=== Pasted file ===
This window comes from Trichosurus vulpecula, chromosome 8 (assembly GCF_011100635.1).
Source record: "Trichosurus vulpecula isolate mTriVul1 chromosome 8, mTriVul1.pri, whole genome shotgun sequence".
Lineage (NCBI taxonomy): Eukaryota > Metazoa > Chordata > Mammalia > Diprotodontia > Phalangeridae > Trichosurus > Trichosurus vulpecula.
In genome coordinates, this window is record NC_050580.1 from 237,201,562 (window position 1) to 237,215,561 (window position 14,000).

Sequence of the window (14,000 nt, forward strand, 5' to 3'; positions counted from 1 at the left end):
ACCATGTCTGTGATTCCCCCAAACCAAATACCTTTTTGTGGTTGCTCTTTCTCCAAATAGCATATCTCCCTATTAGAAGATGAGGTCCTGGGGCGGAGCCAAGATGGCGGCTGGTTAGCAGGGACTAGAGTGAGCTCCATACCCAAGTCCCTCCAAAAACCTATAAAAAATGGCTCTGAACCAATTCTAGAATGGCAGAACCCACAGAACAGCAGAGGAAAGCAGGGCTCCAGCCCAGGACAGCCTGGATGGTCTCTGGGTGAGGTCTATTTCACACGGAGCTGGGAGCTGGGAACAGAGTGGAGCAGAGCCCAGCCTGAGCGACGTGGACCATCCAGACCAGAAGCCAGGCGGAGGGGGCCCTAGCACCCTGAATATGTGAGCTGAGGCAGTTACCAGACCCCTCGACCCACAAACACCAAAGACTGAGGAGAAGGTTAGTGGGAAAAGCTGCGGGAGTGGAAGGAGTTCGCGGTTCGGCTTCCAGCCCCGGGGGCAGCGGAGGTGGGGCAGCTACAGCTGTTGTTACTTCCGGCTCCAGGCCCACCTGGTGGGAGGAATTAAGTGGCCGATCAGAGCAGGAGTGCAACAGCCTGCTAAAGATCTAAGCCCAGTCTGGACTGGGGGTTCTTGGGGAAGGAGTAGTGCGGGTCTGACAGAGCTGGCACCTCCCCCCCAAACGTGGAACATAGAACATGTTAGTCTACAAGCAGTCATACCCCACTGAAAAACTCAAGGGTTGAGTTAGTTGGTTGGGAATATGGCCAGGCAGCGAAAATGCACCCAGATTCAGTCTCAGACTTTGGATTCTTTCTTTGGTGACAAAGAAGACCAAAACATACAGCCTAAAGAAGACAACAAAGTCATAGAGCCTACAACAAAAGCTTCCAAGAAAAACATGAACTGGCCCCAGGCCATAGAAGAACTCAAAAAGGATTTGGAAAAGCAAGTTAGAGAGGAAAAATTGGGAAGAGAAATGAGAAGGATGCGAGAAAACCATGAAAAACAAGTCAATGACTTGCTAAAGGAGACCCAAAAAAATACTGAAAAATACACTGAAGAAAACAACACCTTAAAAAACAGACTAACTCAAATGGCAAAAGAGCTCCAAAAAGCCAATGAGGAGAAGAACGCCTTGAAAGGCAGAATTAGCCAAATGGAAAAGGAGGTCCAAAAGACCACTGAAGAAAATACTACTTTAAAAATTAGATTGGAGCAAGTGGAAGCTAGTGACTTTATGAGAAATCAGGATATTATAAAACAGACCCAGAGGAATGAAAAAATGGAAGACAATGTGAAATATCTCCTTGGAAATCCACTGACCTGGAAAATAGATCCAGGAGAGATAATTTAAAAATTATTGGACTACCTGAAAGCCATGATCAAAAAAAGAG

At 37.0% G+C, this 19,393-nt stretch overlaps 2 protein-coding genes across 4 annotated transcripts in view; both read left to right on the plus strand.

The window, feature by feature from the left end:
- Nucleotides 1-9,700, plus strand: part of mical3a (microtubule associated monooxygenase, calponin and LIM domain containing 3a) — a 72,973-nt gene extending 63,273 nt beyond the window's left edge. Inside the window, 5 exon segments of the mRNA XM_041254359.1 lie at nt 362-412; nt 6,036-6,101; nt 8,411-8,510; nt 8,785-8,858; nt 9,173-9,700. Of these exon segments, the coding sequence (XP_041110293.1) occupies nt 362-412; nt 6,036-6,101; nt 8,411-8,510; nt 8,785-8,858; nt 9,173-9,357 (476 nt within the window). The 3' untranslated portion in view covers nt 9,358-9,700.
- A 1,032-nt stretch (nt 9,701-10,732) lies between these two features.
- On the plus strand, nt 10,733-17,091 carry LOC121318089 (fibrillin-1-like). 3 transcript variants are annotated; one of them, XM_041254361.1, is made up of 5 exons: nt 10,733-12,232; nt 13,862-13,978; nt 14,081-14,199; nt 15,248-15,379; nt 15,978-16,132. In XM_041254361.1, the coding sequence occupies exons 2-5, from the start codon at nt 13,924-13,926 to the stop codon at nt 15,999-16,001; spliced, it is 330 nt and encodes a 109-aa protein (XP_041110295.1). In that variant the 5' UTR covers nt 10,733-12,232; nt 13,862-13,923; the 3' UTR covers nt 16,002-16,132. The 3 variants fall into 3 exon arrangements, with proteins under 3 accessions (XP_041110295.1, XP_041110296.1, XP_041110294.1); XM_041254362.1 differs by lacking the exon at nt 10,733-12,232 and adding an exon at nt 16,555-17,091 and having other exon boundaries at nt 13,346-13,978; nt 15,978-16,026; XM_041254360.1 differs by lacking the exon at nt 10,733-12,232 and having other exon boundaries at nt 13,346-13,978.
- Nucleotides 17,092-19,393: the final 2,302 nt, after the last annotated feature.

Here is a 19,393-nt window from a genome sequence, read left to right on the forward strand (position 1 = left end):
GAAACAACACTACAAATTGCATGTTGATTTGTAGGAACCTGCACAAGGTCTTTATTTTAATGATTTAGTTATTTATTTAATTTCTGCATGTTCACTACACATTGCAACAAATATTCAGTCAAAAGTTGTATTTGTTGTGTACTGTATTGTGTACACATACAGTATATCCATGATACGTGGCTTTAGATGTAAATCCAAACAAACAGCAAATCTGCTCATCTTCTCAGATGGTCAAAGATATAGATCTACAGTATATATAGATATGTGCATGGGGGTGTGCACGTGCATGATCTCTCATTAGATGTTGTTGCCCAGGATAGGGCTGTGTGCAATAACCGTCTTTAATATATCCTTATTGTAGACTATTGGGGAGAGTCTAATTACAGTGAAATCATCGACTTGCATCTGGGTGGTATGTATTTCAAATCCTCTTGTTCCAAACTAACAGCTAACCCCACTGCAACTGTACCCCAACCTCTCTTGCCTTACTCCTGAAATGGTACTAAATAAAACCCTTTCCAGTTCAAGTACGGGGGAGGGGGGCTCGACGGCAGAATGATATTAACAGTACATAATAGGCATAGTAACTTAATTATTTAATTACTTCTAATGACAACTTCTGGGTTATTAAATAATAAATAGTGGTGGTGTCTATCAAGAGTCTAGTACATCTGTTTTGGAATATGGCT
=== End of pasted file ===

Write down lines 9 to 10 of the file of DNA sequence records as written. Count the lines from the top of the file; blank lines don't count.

- Nucleotides 1-9,700, plus strand: part of mical3a (microtubule associated monooxygenase, calponin and LIM domain containing 3a) — a 72,973-nt gene extending 63,273 nt beyond the window's left edge. Inside the window, 5 exon segments of the mRNA XM_041254359.1 lie at nt 362-412; nt 6,036-6,101; nt 8,411-8,510; nt 8,785-8,858; nt 9,173-9,700. Of these exon segments, the coding sequence (XP_041110293.1) occupies nt 362-412; nt 6,036-6,101; nt 8,411-8,510; nt 8,785-8,858; nt 9,173-9,357 (476 nt within the window). The 3' untranslated portion in view covers nt 9,358-9,700.
- A 1,032-nt stretch (nt 9,701-10,732) lies between these two features.